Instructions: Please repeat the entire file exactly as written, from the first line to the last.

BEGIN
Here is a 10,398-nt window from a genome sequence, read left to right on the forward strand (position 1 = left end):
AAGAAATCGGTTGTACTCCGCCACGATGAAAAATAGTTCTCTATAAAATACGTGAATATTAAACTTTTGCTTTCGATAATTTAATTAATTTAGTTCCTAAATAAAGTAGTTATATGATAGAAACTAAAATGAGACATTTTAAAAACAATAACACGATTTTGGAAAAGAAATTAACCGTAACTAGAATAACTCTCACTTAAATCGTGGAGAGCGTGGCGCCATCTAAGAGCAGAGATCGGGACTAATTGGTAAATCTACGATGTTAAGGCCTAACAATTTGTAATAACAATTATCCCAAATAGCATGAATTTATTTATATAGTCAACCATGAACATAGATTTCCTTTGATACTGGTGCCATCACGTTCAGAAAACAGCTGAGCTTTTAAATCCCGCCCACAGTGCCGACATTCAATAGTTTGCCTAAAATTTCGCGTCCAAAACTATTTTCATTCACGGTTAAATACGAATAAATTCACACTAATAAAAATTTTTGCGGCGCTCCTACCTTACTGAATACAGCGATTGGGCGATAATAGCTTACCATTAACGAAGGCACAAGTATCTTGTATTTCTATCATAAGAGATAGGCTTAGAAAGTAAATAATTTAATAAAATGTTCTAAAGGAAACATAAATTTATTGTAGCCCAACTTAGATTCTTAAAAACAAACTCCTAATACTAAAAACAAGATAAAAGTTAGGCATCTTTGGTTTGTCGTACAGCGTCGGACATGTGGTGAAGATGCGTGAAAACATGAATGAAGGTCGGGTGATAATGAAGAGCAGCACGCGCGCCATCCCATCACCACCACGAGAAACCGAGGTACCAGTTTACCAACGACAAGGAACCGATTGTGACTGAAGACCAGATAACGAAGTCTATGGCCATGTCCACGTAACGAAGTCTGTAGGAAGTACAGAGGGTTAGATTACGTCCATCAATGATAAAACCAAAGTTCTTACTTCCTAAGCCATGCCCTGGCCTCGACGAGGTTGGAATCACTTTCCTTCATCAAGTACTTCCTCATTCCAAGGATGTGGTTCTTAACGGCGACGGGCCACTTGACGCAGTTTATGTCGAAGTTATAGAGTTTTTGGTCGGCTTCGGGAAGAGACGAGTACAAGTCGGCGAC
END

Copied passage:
Here is a 10,398-nt window from a genome sequence, read left to right on the forward strand (position 1 = left end):
AAGAAATCGGTTGTACTCCGCCACGATGAAAAATAGTTCTCTATAAAATACGTGAATATTAAACTTTTGCTTTCGATAATTTAATTAATTTAGTTCCTAAATAAAGTAGTTATATGATAGAAACTAAAATGAGACATTTTAAAAACAATAACACGATTTTGGAAAAGAAATTAACCGTAACTAGAATAACTCTCACTTAAATCGTGGAGAGCGTGGCGCCATCTAAGAGCAGAGATCGGGACTAATTGGTAAATCTACGATGTTAAGGCCTAACAATTTGTAATAACAATTATCCCAAATAGCATGAATTTATTTATATAGTCAACCATGAACATAGATTTCCTTTGATACTGGTGCCATCACGTTCAGAAAACAGCTGAGCTTTTAAATCCCGCCCACAGTGCCGACATTCAATAGTTTGCCTAAAATTTCGCGTCCAAAACTATTTTCATTCACGGTTAAATACGAATAAATTCACACTAATAAAAATTTTTGCGGCGCTCCTACCTTACTGAATACAGCGATTGGGCGATAATAGCTTACCATTAACGAAGGCACAAGTATCTTGTATTTCTATCATAAGAGATAGGCTTAGAAAGTAAATAATTTAATAAAATGTTCTAAAGGAAACATAAATTTATTGTAGCCCAACTTAGATTCTTAAAAACAAACTCCTAATACTAAAAACAAGATAAAAGTTAGGCATCTTTGGTTTGTCGTACAGCGTCGGACATGTGGTGAAGATGCGTGAAAACATGAATGAAGGTCGGGTGATAATGAAGAGCAGCACGCGCGCCATCCCATCACCACCACGAGAAACCGAGGTACCAGTTTACCAACGACAAGGAACCGATTGTGACTGAAGACCAGATAACGAAGTCTATGGCCATGTCCACGTAACGAAGTCTGTAGGAAGTACAGAGGGTTAGATTACGTCCATCAATGATAAAACCAAAGTTCTTACTTCCTAAGCCATGCCCTGGCCTCGACGAGGTTGGAATCACTTTCCTTCATCAAGTACTTCCTCATTCCAAGGATGTGGTTCTTAACGGCGACGGGCCACTTGACGCAGTTTATGTCGAAGTTATAGAGTTTTTGGTCGGCTTCGGGAAGAGACGAGTACAAGTCGGCGAC